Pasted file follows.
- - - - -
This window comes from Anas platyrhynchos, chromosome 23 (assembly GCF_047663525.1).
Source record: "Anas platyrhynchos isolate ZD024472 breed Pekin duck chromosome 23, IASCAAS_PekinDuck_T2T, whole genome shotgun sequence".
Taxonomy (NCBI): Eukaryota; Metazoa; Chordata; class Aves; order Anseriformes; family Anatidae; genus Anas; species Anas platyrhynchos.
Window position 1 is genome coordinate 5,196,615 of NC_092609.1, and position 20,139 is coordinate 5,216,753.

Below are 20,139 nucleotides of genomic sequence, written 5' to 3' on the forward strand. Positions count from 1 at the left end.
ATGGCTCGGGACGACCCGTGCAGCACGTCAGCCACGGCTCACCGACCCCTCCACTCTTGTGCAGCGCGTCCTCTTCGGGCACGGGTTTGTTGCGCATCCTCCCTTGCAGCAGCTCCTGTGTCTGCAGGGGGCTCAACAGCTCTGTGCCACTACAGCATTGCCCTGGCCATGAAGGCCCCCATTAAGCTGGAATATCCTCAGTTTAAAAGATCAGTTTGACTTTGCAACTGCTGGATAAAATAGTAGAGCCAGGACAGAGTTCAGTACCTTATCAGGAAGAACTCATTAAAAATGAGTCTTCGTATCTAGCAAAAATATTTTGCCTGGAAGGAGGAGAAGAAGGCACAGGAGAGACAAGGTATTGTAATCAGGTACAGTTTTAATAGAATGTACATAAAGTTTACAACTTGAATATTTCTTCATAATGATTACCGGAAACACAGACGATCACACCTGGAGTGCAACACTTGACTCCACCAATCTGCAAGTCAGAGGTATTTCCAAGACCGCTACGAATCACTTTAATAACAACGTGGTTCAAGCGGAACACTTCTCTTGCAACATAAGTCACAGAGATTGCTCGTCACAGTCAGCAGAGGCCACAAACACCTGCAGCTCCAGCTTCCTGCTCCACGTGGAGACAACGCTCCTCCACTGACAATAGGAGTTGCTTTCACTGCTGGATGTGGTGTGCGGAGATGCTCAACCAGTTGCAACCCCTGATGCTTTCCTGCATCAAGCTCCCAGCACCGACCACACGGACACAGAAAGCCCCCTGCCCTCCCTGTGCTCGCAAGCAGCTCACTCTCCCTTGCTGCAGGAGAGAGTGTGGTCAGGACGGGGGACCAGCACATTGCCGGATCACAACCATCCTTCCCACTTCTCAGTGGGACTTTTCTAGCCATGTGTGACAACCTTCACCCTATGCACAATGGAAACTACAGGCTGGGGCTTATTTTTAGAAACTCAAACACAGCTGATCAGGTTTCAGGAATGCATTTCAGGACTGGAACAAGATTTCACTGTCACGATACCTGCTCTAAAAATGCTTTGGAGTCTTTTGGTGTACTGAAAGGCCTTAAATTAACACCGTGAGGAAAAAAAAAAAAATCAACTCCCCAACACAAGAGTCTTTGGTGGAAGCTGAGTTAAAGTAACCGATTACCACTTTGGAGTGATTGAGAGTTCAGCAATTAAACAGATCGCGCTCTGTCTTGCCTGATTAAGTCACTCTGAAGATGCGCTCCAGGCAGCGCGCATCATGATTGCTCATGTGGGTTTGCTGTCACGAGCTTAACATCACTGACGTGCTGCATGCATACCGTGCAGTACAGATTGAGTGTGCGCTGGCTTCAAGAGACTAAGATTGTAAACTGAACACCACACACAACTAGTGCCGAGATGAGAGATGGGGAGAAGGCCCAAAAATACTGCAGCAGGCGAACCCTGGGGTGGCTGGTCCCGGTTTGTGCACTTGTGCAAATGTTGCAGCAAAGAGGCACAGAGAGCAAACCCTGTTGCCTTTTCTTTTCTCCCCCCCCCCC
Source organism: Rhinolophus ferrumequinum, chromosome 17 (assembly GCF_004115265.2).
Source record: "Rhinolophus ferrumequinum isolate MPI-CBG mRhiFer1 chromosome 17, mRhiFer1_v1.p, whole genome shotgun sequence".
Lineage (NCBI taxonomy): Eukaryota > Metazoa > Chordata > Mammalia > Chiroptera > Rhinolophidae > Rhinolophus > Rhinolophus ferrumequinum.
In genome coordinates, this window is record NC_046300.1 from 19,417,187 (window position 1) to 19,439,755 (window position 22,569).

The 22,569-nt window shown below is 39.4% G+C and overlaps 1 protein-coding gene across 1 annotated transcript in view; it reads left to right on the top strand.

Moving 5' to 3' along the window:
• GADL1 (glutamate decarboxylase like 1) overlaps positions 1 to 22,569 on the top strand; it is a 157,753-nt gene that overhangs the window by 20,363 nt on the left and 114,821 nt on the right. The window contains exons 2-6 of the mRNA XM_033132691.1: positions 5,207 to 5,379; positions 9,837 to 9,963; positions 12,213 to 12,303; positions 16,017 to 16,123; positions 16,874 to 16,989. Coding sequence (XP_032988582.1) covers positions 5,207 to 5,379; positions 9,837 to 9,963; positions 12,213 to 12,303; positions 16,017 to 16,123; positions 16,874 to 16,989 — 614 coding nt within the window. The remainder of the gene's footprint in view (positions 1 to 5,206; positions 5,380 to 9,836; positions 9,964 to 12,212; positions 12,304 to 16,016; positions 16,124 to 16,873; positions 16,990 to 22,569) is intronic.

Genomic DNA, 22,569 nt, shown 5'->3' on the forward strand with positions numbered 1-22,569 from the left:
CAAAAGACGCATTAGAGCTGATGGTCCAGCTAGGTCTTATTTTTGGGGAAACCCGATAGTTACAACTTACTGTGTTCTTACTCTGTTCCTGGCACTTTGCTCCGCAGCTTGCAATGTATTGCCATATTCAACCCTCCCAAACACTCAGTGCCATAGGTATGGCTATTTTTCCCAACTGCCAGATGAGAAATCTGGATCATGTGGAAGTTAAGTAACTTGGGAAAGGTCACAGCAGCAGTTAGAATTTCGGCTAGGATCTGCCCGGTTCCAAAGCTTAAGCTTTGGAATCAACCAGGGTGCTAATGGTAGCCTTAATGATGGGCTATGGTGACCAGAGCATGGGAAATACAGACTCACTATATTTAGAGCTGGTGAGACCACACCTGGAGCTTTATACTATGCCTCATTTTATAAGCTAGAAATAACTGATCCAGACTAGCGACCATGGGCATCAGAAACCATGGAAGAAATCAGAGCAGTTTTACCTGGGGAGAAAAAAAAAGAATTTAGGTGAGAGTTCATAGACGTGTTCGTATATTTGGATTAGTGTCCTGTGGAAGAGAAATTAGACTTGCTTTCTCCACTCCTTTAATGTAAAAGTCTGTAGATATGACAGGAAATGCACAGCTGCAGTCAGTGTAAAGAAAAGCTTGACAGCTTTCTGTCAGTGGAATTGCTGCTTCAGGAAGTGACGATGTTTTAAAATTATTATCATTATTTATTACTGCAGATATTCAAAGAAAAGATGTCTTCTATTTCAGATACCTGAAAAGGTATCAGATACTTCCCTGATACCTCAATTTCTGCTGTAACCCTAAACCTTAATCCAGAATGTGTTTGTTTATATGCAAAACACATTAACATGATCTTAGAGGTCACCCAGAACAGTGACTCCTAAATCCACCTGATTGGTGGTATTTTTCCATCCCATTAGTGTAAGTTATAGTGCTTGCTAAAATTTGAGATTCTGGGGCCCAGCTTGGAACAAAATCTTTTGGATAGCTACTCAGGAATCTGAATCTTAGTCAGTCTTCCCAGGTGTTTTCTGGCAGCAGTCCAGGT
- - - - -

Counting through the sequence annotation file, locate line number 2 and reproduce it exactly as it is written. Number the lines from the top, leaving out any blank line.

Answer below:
Source record: "Anas platyrhynchos isolate ZD024472 breed Pekin duck chromosome 23, IASCAAS_PekinDuck_T2T, whole genome shotgun sequence".